The novel findings of our study were trimodal incidence patterns for BL among males and bimodal among females for both Whites and Blacks. The bimodal incidence peaks were robust in APC models24
and in analyses excluding registries with many cases of HIV/AIDS, and were supported by significant BL rate slope contrasts near age 22 years and 58 years. The middle-aged peak was observed among both White and Black males, but not among females, suggesting that the HIV/AIDS epidemic among males 25
may explain the excess in the middle aged men compared with females.
Bimodality is not uncommon in other cancers,17, 30
but BL is currently not considered to be bimodal and, to our knowledge, trimodality has never been reported for BL. Tri/bimodality suggests heterogeneity in a disease due two or more distinct cancer populations for a condition coded a one disease.30
BL is a unique B-cell lymphoproliferative malignancy that is currently considered to be a single entity with isomorphic clinical-epidemiological variants.6
Tri/bimodality suggests that the underlying risk of BL does not increase monotonically log-linearly with age. Therefore, linear summary measures for the age effect on risk, such as the LAT, may obscure fluctuation in age-specific risk of BL and the insights, about exposure or the underlying biology, such fluctuation may provide. Confirmation of bi/trimodality of BL in the established BL clinical-epidemiological variants, i.e., endemic, sporadic, and AIDS-related,5, 6
will justify conducting hypothesis-driven studies to investigate the biological basis for peak risks of BL at different ages in different populations.
Trimodality among adult males was due to a third peak during the adult years and may be mostly explained by the U.S. HIV/AIDS epidemic, given the well-established association of BL with HIV/AIDS31
and that males are disproportionately affected by the HIV/AIDS epidemic25
. The lack of a peak among middle-aged females may be due to a lower prevalence of HIV/AIDS in this group25
and possibly to other factors that may be responsible for to gender disparity in the risk for BL in middle-aged adults as has been shown for childhood BL.32
In sensitivity analyses excluding registries with many AIDS cases, the age-incidence peak in male middle-aged adults was blunted, but not eliminated. The blunted adult peak may be due to residual HIV/AIDS-related BL cases or may imply that the adult peak is a mixture of AIDS- and non-AIDS-related BL. The attributable fraction (AF) of BL cases due to HIV/AIDS can be estimated mathematically using the formula AF=p
=prevalence of HIV/AIDS in the general population and RR
=relative risk for BL in persons with HIV/AIDS. We estimated that 71% (or 1099 of adult cases) of adult BL would be AIDS-related and 29% (448 of adult cases) non-AIDS related, assuming that the average HIV/AIDS prevalence was 0.05% 25
and the RR for BL given AIDS is 50 among U.S. adults with AIDS as compared to the general adult population 34
. Our results suggest that there are adult and geriatric onset BL cases that appear different from childhood and AIDS-related BL that need to be studied further. The possibilities include an AIDS-related adult BL peak that may be due to a confluence, i.e., mixture, of distinct late-onset pediatric-type and early-onset geriatric-type BL rates, which are shifted right and left, respectively, or due to an infectious agent other than HIV.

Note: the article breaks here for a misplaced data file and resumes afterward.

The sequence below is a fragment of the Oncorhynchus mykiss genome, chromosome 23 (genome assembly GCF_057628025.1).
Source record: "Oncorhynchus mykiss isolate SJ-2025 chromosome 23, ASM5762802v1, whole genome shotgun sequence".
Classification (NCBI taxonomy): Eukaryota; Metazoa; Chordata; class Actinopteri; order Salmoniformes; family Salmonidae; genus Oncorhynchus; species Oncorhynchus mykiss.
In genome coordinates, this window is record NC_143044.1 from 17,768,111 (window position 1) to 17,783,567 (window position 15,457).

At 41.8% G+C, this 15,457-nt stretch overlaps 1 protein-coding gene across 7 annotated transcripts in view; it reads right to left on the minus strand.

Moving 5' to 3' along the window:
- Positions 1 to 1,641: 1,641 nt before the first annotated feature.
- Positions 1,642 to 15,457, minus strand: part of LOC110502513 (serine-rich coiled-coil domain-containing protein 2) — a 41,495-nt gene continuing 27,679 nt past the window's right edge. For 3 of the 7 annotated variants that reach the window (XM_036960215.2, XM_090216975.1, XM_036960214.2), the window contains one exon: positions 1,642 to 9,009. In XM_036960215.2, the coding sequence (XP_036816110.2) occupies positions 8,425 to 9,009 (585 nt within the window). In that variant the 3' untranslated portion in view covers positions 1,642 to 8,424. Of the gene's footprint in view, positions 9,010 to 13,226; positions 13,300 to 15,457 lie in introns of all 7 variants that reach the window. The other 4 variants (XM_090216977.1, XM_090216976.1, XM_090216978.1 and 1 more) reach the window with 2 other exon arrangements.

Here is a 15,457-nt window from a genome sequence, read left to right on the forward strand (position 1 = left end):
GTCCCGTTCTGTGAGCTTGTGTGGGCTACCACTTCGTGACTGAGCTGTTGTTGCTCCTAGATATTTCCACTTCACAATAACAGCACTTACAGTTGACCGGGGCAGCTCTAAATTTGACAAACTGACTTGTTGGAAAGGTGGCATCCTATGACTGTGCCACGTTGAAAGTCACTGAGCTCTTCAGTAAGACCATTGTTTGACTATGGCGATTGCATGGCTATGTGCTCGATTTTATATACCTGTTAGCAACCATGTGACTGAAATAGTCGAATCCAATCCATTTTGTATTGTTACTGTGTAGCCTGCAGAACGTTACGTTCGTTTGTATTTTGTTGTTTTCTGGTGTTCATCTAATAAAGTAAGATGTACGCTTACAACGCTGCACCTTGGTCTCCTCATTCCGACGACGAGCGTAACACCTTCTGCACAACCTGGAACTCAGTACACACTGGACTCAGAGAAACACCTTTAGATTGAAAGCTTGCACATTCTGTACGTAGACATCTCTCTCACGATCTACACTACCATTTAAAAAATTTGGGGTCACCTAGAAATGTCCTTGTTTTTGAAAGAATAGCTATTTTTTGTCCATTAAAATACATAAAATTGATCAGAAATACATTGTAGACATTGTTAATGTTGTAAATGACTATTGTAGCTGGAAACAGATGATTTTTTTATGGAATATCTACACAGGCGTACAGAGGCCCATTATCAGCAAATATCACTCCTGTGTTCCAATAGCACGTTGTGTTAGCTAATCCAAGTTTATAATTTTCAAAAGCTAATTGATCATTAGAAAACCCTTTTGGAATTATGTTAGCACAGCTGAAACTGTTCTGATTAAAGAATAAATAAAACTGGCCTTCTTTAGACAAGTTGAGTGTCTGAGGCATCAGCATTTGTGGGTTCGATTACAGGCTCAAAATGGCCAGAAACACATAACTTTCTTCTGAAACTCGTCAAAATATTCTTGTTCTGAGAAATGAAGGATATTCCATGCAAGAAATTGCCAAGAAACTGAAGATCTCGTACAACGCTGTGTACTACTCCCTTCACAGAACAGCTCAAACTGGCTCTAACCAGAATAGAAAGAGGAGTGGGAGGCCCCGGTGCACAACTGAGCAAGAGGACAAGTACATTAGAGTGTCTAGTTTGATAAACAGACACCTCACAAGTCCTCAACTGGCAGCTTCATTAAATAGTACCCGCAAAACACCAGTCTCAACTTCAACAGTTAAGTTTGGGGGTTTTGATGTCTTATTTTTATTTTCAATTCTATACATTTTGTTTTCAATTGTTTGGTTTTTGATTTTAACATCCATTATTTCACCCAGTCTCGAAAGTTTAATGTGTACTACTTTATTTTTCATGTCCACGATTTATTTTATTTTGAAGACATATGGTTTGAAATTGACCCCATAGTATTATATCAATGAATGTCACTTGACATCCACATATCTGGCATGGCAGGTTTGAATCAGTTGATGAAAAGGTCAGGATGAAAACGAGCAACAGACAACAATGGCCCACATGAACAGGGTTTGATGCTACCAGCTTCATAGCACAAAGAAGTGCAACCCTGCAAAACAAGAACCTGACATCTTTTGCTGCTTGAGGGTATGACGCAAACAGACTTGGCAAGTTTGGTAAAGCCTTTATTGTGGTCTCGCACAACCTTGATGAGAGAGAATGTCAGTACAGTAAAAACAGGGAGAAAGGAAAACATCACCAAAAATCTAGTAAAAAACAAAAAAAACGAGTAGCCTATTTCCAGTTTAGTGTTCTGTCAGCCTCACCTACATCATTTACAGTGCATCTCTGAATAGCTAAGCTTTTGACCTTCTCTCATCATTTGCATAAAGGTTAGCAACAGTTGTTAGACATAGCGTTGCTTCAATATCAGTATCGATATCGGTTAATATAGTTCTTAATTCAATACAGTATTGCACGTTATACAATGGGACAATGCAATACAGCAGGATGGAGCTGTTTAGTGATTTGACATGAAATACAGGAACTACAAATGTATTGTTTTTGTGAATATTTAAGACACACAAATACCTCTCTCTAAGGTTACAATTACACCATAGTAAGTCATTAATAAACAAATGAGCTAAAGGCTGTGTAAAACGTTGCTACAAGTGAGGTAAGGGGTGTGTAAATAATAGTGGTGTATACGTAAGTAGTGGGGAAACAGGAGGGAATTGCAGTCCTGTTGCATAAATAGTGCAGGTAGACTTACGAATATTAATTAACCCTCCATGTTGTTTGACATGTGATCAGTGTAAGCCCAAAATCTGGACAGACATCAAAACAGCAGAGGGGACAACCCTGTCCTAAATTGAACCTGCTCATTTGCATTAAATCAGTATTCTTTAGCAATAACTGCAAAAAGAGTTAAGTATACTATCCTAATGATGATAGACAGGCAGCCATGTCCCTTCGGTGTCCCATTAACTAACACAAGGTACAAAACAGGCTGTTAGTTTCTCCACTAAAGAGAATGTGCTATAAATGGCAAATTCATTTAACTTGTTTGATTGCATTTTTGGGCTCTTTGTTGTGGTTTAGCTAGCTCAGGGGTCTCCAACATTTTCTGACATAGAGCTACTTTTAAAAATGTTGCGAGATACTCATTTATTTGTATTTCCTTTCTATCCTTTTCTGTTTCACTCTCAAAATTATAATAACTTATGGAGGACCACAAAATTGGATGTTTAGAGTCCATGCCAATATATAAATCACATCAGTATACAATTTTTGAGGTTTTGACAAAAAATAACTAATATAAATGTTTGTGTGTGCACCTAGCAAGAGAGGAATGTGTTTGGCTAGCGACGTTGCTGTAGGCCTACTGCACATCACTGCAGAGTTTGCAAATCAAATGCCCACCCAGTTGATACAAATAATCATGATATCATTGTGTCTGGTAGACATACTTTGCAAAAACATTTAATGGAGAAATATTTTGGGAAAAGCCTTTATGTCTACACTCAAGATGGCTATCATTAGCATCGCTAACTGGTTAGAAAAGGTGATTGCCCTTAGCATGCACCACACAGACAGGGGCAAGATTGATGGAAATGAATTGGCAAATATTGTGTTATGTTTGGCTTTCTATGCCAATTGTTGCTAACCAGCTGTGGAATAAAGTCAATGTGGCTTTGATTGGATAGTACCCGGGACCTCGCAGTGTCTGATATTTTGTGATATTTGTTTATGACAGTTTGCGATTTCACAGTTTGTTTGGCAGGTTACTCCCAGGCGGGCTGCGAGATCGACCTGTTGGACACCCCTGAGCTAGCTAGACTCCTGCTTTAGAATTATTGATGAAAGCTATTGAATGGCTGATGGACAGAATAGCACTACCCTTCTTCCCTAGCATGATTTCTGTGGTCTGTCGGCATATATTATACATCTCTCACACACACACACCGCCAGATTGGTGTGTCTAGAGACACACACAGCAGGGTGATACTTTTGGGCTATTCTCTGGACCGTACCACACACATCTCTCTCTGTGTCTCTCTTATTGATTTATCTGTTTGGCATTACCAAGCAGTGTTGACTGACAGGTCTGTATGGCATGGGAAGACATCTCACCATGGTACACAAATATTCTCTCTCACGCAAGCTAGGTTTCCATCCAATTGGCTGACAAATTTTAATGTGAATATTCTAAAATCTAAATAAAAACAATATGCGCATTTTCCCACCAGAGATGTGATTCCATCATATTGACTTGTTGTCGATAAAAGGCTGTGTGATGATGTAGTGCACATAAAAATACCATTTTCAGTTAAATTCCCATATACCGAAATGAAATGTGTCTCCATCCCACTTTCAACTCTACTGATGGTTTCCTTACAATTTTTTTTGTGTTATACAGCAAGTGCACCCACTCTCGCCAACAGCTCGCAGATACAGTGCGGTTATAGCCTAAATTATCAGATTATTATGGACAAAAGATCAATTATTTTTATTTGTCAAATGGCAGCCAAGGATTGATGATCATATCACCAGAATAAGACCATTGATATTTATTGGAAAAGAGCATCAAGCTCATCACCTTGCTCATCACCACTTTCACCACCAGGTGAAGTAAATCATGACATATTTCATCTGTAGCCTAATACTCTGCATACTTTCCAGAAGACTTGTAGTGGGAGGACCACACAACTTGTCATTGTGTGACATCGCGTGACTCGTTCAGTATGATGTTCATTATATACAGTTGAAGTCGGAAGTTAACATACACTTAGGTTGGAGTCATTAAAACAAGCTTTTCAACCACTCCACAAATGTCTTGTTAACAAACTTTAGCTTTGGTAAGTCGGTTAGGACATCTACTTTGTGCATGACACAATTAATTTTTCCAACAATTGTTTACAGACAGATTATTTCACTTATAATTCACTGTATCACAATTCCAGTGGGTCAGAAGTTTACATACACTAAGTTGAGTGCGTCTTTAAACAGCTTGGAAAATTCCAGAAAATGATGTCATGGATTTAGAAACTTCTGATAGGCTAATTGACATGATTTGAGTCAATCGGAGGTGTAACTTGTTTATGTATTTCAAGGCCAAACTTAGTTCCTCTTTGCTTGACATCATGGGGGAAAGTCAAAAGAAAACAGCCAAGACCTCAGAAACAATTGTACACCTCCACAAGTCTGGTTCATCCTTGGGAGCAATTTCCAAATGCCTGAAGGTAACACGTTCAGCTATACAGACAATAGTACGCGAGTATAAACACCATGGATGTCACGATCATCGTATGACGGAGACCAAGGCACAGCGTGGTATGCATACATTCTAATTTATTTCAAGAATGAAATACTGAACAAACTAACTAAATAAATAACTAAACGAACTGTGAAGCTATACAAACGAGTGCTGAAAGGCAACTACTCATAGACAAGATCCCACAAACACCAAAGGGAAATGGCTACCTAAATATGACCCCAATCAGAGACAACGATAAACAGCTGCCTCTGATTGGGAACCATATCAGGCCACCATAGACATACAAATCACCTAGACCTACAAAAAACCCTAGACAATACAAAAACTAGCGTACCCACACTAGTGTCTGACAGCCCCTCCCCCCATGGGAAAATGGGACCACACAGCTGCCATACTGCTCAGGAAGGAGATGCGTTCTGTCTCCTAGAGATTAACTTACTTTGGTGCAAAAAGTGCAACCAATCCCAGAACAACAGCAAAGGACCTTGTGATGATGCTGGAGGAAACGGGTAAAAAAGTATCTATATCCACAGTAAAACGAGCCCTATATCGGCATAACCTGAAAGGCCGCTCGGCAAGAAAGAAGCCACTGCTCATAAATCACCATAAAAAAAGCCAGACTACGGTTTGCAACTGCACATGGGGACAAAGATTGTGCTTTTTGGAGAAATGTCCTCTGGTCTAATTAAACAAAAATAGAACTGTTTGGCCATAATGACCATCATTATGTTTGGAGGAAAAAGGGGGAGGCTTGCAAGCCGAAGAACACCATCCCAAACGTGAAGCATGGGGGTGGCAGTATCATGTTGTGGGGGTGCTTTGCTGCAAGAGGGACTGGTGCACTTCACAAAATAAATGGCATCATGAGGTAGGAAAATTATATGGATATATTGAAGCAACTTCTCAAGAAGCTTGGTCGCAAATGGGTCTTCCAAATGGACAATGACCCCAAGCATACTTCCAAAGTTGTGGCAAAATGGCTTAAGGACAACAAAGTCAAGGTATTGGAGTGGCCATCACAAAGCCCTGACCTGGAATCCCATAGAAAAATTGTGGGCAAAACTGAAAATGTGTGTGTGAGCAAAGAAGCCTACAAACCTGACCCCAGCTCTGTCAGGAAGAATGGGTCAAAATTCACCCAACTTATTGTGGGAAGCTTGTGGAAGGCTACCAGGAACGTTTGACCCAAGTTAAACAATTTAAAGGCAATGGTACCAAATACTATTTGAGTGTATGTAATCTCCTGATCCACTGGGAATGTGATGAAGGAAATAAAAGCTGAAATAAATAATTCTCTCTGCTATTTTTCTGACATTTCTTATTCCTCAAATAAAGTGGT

Geriatric BL among both males and females accounted for one-fifth of BL and rates increased rapidly in contrast to the stable childhood rates. Because HIV-related BL occurs relatively early during HIV disease and is often AIDS-defining, 28
and trends in geriatric BL were increasing before the mid-1980s when the impact of the HIV epidemic was minimal, geriatric BL is unlikely to be due to HIV/AIDS. However, it is possible that a small fraction of BL associated with HIV/AIDS may have a long latency. Trends in geriatric BL most likely have been influenced by improvements in diagnosis or access to care 35
or by improvements in treatment of more indolent forms of lymphoma in older persons thus allowing for increased transformation of indolent lymphomas to BL.36
Our finding of substantial differences in BL mortality by age group is consistent with heterogeneity in BL suggested by tri/bimodal incidence peaks, but differences in the treatments routinely used, or tolerance to them, at different ages may also contribute.
The major strengths of our study were its large size, population-based sample, and the use of APC models to simultaneously adjust for potential confounding by calendar-period and birth-cohort factors. APC models allowed us to confirm, as demonstrated in analysis of cross-sectional age-specific rates ( and ), that the underlying risk of BL is non-linear, consisting of a tri/bimodal pattern comprising a well established pediatric peak, a novel geriatric peak, and a peak in middle-aged adults, which is explained, in part, by the HIV/AIDS. Even so, large numbers and modeling cannot overcome some limitations. Lack of centralized, standardized expert pathology review of cases was a limitation, 8
but any resulting diagnostic misclassification should be random. SEER cancer registry data does not include important individual clinical data including HIV serology, EBV serology, or EBV or molecular phenotype.
To summarize, we found novel tri/bimodal incidence patterns for BL, which showed disparities by gender but not race. Future research should investigate factors contributing to occurrence of BL at different ages, which may involve different behavior of B-cells in immune function at different ages, different infectious organisms associated with risk at different ages, or variation in the interaction of genetic and infectious factors at different ages, particularly in relation to MYC translocation and/or dysfunction.